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Conceptual Design Report

CDR chapter 5 - Photoinjector

The front-end injection systems of the FERMI@Elettra linac produce the high brightness electron beams that define the performance of the FEL and the quality of the x-ray beams delivered to the users.
The injector mainly consists of the RF gun, based on the BNL/UCLA 1.6 cell design [1] and scaled to European S-band frequency, its compensation solenoid and two traveling wave S-band rf sections (called SØA and SØB) which accelerate the beam up to 100 MeV. The slice emittance at the end of the injector is specified to be less than 1.5 mm mrad. The injector must provide a linearly current ramped bunch in order to linearize wakefield effects in the linac sections [2]. This  equirement translates into finding the best laser pulse shape at the cathode that produces an electron bunch evolving into the desired current profile along the drift between the gun and the first booster section. Two main bunch configuration have been studied: a 0.8 nC/9 ps long “medium length bunch (MLB)” configuration and a 1 nC/11 ps “long bunch (LB)”. It is shown that the optimum laser temporal profile for both the MLB and the LB regimes is a quadratic ramp, which is transformed to a linear ramp by space charge forces in the injector. As the charge density varies from head-to-tail in the bunch, a best compromise has to be found for the emittance compensation process. As a consequence it is shown that slice emittance as well as charge distribution must be ramped along the bunch (see Paragraph 5.6.1): slice emittance values range from 0.7 to 1.1 mm mrad for the MLB regime and from 0.8 to 1.2 mm mrad for the LB regime while the current increases from 40 A up to 80 A.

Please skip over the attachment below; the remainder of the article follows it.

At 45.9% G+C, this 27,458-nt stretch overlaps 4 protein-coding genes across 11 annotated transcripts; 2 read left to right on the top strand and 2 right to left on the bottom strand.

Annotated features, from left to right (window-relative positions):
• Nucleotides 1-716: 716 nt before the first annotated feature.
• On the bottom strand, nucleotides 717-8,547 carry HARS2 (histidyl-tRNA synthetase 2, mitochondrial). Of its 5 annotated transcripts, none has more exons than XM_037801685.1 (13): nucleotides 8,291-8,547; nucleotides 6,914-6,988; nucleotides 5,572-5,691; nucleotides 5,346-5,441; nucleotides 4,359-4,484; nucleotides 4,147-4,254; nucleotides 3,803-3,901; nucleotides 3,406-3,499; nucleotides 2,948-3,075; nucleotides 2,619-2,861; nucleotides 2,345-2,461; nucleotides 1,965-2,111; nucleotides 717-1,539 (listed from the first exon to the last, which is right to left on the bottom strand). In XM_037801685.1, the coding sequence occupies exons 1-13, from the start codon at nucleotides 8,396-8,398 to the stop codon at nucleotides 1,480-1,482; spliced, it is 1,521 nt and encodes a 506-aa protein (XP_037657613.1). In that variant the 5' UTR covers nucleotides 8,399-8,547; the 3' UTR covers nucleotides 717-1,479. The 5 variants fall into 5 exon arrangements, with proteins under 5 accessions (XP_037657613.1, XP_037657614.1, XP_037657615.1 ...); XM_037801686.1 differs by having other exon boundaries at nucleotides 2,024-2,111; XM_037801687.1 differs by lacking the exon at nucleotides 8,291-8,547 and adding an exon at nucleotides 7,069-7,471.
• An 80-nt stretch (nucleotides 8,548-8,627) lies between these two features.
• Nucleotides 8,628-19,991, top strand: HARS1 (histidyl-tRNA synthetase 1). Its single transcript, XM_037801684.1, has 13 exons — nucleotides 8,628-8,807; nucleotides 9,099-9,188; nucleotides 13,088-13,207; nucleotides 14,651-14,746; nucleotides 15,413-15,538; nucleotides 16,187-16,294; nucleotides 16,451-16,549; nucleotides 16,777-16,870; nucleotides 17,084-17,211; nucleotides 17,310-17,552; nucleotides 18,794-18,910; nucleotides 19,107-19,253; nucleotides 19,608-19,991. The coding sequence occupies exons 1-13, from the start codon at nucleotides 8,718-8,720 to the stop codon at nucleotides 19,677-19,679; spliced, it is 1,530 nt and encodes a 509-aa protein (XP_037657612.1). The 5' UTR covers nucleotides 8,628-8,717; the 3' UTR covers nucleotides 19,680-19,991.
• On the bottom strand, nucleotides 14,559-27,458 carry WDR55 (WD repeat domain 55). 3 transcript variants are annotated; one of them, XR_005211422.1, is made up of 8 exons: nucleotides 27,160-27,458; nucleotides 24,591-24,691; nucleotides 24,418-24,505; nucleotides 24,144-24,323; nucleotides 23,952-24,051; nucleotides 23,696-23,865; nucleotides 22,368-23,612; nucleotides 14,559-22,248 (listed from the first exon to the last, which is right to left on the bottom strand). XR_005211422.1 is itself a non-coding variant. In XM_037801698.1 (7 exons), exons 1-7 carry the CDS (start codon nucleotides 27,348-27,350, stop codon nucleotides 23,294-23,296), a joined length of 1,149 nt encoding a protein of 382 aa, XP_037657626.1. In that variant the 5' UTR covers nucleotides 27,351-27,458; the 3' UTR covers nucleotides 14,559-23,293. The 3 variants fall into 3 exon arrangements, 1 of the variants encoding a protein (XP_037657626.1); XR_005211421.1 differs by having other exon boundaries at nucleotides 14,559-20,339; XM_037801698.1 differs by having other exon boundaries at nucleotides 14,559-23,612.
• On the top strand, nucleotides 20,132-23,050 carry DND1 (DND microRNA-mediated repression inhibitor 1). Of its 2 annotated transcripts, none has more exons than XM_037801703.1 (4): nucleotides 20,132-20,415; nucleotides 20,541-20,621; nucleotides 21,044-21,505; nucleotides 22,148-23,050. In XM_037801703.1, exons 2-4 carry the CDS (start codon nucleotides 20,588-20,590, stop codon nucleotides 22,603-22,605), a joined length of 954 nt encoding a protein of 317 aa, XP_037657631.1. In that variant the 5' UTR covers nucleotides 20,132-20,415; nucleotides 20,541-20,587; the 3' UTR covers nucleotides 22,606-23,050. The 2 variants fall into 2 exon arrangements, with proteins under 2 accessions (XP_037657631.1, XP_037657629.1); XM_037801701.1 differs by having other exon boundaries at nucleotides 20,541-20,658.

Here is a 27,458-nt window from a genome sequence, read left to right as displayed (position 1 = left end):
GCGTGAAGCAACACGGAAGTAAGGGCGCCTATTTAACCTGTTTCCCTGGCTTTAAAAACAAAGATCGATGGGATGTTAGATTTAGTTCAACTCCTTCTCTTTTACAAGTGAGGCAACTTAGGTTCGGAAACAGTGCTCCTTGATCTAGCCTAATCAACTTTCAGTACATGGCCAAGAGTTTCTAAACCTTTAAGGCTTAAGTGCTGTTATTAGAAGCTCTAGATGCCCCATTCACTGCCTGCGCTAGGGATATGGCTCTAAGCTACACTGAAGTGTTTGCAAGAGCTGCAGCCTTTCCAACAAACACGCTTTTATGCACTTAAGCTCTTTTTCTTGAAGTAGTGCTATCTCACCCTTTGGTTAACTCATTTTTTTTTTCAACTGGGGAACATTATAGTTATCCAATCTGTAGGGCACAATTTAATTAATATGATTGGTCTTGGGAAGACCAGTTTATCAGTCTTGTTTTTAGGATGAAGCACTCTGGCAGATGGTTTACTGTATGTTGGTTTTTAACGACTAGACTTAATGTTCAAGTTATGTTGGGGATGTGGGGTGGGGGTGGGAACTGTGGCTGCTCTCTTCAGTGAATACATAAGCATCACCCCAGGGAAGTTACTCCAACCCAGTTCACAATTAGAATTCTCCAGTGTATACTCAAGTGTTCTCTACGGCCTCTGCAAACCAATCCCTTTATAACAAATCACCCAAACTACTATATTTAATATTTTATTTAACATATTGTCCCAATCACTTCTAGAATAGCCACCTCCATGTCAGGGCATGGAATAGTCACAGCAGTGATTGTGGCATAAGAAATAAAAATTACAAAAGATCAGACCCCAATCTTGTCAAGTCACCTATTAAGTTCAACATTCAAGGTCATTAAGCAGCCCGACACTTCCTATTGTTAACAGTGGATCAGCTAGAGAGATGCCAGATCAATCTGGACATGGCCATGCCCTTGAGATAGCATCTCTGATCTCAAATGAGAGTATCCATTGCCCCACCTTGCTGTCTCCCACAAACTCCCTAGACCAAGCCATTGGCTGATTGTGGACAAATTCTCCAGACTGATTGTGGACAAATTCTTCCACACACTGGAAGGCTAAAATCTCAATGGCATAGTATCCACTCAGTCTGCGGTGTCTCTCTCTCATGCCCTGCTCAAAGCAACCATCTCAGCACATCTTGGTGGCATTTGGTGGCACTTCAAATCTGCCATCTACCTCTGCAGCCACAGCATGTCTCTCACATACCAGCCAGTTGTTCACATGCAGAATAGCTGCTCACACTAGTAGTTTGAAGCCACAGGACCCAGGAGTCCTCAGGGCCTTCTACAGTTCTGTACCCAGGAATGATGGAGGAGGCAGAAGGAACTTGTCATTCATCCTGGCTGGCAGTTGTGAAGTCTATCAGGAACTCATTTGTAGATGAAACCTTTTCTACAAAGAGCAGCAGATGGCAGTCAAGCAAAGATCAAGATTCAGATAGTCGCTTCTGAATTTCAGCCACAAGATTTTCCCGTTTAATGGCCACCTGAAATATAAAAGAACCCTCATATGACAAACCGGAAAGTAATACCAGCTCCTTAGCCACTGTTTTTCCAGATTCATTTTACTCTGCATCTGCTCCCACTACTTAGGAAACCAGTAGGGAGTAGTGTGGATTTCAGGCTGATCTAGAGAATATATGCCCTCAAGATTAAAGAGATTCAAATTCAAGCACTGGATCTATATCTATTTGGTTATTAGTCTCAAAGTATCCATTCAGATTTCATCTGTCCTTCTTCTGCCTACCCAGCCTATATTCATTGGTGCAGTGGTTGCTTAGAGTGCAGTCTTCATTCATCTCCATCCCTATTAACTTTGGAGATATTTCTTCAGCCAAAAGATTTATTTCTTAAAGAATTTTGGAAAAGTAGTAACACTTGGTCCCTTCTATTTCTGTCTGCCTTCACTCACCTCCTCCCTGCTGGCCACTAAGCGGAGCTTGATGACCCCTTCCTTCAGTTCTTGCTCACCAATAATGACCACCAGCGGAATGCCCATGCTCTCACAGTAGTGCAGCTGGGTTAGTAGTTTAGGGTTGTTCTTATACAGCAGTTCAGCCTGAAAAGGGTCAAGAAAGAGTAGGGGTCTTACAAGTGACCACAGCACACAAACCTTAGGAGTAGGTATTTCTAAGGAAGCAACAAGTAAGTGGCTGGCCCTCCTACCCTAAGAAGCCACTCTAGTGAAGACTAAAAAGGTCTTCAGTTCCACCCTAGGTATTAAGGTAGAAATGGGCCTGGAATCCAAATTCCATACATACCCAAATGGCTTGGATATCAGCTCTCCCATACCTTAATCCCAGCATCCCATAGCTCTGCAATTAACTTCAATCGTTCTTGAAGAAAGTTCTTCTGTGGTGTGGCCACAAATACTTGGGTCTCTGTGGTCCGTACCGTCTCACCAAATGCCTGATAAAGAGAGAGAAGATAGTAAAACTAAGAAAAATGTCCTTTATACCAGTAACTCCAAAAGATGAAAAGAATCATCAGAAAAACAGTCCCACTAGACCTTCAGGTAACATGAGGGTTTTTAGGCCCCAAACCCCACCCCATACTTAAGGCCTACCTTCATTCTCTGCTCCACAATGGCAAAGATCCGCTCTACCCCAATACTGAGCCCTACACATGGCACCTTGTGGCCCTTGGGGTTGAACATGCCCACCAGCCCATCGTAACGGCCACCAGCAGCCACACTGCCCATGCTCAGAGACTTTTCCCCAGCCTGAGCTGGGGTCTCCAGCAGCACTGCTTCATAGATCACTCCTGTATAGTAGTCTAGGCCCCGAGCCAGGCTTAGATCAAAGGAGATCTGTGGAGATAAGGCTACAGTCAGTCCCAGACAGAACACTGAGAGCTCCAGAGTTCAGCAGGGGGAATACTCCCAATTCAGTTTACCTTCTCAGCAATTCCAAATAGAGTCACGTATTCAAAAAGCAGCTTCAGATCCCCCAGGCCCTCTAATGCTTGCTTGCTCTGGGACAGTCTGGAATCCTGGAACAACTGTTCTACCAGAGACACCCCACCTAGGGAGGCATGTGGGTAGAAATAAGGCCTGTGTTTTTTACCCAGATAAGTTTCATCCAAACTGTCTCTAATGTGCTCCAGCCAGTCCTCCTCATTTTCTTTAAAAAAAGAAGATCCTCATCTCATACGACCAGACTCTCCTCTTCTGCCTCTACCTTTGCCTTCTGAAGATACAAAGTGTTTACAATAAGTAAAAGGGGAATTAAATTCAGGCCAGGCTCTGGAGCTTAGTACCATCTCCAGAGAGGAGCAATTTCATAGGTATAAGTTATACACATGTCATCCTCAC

Furthermore, since a seeded harmonic cascade FEL is very sensitive to shot-by-shot variations in beam characteristics, the effects of jitters on the FEL performance have been studied in the ramped current scenario. In particular, time jitters are critical because they are translated into energy jitter in the two chicanes, thus affecting the FEL output power stability. The main source of time jitter comes from jitter in the drive laser arrival time at the cathode with respect to the gun RF waveform, specified to be equal to or less than 200 fs and corresponding to a 0.1 deg jitter in the RF phase seen by the beam. Hundreds of simulation of the injector output beam quality (Section 5.6.2) with input parameters randomly picked, within tolerance values dictated by present technology and supported by measurements, have been performed; they show that the overall expected rms time jitter value at the injector exit is 350 fs. Sensitivity studies and tolerance budgets concerning injector output current, energy, emittance and injector optics parameters are included in the discussion.

Last Updated on Thursday, 17 October 2013 09:25